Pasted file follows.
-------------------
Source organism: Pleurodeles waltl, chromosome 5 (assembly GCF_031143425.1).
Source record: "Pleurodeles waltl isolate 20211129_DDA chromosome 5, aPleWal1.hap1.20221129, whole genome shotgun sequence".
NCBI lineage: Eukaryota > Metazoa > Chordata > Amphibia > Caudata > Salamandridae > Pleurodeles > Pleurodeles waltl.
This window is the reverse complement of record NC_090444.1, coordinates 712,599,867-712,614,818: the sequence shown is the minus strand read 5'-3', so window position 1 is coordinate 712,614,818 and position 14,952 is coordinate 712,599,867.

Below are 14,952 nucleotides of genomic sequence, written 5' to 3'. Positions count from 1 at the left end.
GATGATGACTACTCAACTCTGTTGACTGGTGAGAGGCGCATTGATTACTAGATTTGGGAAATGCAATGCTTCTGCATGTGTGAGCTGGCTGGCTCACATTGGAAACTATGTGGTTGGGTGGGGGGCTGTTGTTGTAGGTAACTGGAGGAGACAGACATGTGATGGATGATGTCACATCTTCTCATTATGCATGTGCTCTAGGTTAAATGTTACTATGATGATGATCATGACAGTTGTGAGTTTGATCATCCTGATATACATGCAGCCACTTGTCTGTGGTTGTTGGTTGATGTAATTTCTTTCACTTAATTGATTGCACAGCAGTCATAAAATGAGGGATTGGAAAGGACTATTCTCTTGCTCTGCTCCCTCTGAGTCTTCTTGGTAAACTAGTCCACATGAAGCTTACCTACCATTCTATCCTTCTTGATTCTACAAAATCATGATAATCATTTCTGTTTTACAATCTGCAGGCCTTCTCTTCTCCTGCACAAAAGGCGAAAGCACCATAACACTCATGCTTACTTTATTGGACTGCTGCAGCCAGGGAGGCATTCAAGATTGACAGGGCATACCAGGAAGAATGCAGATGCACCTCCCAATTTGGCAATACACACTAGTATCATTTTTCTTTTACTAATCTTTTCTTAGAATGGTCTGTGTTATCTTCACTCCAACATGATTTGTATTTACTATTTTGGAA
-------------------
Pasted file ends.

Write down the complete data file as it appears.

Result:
Source organism: Pleurodeles waltl, chromosome 5 (assembly GCF_031143425.1).
Source record: "Pleurodeles waltl isolate 20211129_DDA chromosome 5, aPleWal1.hap1.20221129, whole genome shotgun sequence".
NCBI lineage: Eukaryota > Metazoa > Chordata > Amphibia > Caudata > Salamandridae > Pleurodeles > Pleurodeles waltl.
This window is the reverse complement of record NC_090444.1, coordinates 712,599,867-712,614,818: the sequence shown is the minus strand read 5'-3', so window position 1 is coordinate 712,614,818 and position 14,952 is coordinate 712,599,867.

Below are 14,952 nucleotides of genomic sequence, written 5' to 3'. Positions count from 1 at the left end.
GATGATGACTACTCAACTCTGTTGACTGGTGAGAGGCGCATTGATTACTAGATTTGGGAAATGCAATGCTTCTGCATGTGTGAGCTGGCTGGCTCACATTGGAAACTATGTGGTTGGGTGGGGGGCTGTTGTTGTAGGTAACTGGAGGAGACAGACATGTGATGGATGATGTCACATCTTCTCATTATGCATGTGCTCTAGGTTAAATGTTACTATGATGATGATCATGACAGTTGTGAGTTTGATCATCCTGATATACATGCAGCCACTTGTCTGTGGTTGTTGGTTGATGTAATTTCTTTCACTTAATTGATTGCACAGCAGTCATAAAATGAGGGATTGGAAAGGACTATTCTCTTGCTCTGCTCCCTCTGAGTCTTCTTGGTAAACTAGTCCACATGAAGCTTACCTACCATTCTATCCTTCTTGATTCTACAAAATCATGATAATCATTTCTGTTTTACAATCTGCAGGCCTTCTCTTCTCCTGCACAAAAGGCGAAAGCACCATAACACTCATGCTTACTTTATTGGACTGCTGCAGCCAGGGAGGCATTCAAGATTGACAGGGCATACCAGGAAGAATGCAGATGCACCTCCCAATTTGGCAATACACACTAGTATCATTTTTCTTTTACTAATCTTTTCTTAGAATGGTCTGTGTTATCTTCACTCCAACATGATTTGTATTTACTATTTTGGAA